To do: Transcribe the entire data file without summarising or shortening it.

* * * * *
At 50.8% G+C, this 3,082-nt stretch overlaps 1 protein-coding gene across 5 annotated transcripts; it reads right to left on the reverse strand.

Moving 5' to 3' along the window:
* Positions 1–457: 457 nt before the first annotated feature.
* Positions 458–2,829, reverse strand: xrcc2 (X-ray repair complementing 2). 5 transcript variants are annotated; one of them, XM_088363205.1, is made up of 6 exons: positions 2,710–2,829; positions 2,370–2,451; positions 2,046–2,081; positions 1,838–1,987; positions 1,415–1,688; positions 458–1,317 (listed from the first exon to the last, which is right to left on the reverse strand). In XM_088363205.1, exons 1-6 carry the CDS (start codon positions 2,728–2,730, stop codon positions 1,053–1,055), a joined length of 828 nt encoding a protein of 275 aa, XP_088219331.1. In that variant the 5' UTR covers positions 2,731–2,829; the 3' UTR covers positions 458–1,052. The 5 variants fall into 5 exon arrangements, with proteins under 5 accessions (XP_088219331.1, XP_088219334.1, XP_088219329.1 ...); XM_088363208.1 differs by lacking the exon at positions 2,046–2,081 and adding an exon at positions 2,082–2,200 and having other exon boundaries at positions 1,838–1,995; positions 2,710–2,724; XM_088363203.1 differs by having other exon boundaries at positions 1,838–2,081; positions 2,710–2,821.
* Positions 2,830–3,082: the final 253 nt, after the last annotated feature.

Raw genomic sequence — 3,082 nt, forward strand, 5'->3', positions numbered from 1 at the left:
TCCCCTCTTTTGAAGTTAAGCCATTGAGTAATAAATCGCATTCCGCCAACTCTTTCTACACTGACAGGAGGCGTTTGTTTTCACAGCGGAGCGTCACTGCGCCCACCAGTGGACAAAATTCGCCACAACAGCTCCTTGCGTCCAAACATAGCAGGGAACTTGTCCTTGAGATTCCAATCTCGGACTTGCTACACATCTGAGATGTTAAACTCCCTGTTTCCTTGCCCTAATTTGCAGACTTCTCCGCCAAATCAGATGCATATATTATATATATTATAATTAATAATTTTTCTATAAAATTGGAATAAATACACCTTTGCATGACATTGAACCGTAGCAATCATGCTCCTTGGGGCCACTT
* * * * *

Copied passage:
At 50.8% G+C, this 3,082-nt stretch overlaps 1 protein-coding gene across 5 annotated transcripts; it reads right to left on the reverse strand.

Moving 5' to 3' along the window:
* Positions 1–457: 457 nt before the first annotated feature.
* Positions 458–2,829, reverse strand: xrcc2 (X-ray repair complementing 2). 5 transcript variants are annotated; one of them, XM_088363205.1, is made up of 6 exons: positions 2,710–2,829; positions 2,370–2,451; positions 2,046–2,081; positions 1,838–1,987; positions 1,415–1,688; positions 458–1,317 (listed from the first exon to the last, which is right to left on the reverse strand). In XM_088363205.1, exons 1-6 carry the CDS (start codon positions 2,728–2,730, stop codon positions 1,053–1,055), a joined length of 828 nt encoding a protein of 275 aa, XP_088219331.1. In that variant the 5' UTR covers positions 2,731–2,829; the 3' UTR covers positions 458–1,052. The 5 variants fall into 5 exon arrangements, with proteins under 5 accessions (XP_088219331.1, XP_088219334.1, XP_088219329.1 ...); XM_088363208.1 differs by lacking the exon at positions 2,046–2,081 and adding an exon at positions 2,082–2,200 and having other exon boundaries at positions 1,838–1,995; positions 2,710–2,724; XM_088363203.1 differs by having other exon boundaries at positions 1,838–2,081; positions 2,710–2,821.
* Positions 2,830–3,082: the final 253 nt, after the last annotated feature.

Raw genomic sequence — 3,082 nt, forward strand, 5'->3', positions numbered from 1 at the left:
TCCCCTCTTTTGAAGTTAAGCCATTGAGTAATAAATCGCATTCCGCCAACTCTTTCTACACTGACAGGAGGCGTTTGTTTTCACAGCGGAGCGTCACTGCGCCCACCAGTGGACAAAATTCGCCACAACAGCTCCTTGCGTCCAAACATAGCAGGGAACTTGTCCTTGAGATTCCAATCTCGGACTTGCTACACATCTGAGATGTTAAACTCCCTGTTTCCTTGCCCTAATTTGCAGACTTCTCCGCCAAATCAGATGCATATATTATATATATTATAATTAATAATTTTTCTATAAAATTGGAATAAATACACCTTTGCATGACATTGAACCGTAGCAATCATGCTCCTTGGGGCCACTT